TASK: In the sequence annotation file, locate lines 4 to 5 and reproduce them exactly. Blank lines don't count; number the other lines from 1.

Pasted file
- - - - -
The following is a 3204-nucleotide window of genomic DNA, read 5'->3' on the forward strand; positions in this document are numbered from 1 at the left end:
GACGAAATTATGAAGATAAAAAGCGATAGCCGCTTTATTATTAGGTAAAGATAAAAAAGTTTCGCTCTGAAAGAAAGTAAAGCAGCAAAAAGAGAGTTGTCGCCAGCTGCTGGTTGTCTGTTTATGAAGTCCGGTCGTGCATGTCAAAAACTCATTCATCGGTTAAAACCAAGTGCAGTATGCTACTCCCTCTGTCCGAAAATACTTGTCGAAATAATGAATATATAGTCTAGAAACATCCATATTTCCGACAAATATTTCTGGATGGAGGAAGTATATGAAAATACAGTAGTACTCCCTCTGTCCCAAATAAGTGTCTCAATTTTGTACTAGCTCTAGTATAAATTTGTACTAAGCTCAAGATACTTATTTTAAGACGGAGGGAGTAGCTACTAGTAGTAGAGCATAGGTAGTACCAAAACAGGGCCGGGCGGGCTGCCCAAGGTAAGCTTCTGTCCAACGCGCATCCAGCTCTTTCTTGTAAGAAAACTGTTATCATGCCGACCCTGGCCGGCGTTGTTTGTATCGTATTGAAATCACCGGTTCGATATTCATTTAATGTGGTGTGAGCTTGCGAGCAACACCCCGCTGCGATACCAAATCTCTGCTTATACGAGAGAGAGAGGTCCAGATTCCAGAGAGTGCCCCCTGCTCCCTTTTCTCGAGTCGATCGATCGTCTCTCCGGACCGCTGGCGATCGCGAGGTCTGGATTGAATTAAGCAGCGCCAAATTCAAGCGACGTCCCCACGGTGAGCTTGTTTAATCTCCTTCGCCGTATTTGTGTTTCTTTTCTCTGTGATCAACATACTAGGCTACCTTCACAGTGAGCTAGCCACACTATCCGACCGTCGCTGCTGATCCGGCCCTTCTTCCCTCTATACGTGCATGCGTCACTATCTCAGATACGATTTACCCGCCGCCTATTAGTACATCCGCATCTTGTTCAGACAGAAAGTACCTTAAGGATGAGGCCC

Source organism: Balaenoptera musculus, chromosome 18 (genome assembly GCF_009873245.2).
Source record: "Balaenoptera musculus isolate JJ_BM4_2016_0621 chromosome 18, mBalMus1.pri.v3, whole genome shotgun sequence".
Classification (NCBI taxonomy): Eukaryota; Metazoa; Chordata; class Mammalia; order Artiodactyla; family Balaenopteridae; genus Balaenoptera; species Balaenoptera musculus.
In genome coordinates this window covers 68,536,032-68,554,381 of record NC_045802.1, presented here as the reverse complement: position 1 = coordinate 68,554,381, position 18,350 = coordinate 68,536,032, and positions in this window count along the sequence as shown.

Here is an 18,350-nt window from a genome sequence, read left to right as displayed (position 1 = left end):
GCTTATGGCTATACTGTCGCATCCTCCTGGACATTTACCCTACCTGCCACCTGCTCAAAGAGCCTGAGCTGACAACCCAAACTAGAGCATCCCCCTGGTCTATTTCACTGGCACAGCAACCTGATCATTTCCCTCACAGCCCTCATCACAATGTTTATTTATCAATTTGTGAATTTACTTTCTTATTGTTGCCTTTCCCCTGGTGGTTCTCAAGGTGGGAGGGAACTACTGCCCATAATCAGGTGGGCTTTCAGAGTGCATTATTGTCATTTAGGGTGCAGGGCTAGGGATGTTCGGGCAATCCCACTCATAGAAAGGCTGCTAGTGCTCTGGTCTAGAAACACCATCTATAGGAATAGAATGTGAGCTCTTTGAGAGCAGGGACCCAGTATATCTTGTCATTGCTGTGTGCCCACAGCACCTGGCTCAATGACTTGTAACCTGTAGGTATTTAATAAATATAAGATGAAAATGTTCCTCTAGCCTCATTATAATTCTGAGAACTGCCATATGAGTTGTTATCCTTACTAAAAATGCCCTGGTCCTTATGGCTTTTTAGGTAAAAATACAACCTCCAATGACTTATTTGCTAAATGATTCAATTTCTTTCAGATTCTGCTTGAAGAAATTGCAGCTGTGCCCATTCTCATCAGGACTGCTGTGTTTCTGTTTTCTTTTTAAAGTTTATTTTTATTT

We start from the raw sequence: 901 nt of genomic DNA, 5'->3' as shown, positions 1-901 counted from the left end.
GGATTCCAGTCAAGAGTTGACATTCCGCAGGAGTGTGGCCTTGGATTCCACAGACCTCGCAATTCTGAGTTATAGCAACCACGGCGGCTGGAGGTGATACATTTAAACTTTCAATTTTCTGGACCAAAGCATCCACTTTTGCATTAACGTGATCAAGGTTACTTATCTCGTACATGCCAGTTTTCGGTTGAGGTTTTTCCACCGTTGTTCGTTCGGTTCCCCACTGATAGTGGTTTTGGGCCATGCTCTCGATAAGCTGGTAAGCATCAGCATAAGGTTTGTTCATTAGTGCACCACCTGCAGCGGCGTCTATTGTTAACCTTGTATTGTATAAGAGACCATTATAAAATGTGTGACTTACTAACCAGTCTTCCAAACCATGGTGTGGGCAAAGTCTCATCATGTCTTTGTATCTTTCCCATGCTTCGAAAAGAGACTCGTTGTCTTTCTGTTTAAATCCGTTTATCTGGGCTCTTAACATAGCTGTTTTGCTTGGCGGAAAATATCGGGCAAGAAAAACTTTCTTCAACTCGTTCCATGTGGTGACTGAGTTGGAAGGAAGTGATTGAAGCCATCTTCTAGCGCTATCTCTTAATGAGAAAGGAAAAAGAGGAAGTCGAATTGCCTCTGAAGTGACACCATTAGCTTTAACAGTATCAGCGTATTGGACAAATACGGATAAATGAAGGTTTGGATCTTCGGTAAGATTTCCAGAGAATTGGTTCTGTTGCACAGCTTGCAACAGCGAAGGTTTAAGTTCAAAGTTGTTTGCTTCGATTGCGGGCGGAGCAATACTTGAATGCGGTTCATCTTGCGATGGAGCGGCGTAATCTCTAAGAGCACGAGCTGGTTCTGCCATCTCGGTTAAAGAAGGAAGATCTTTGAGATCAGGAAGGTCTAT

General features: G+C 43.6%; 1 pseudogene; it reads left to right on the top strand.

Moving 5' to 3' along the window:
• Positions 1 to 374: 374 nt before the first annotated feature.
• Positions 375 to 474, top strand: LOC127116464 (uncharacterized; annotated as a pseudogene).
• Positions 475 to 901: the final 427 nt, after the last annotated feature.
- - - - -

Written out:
Source record: "Balaenoptera musculus isolate JJ_BM4_2016_0621 chromosome 18, mBalMus1.pri.v3, whole genome shotgun sequence".
Classification (NCBI taxonomy): Eukaryota; Metazoa; Chordata; class Mammalia; order Artiodactyla; family Balaenopteridae; genus Balaenoptera; species Balaenoptera musculus.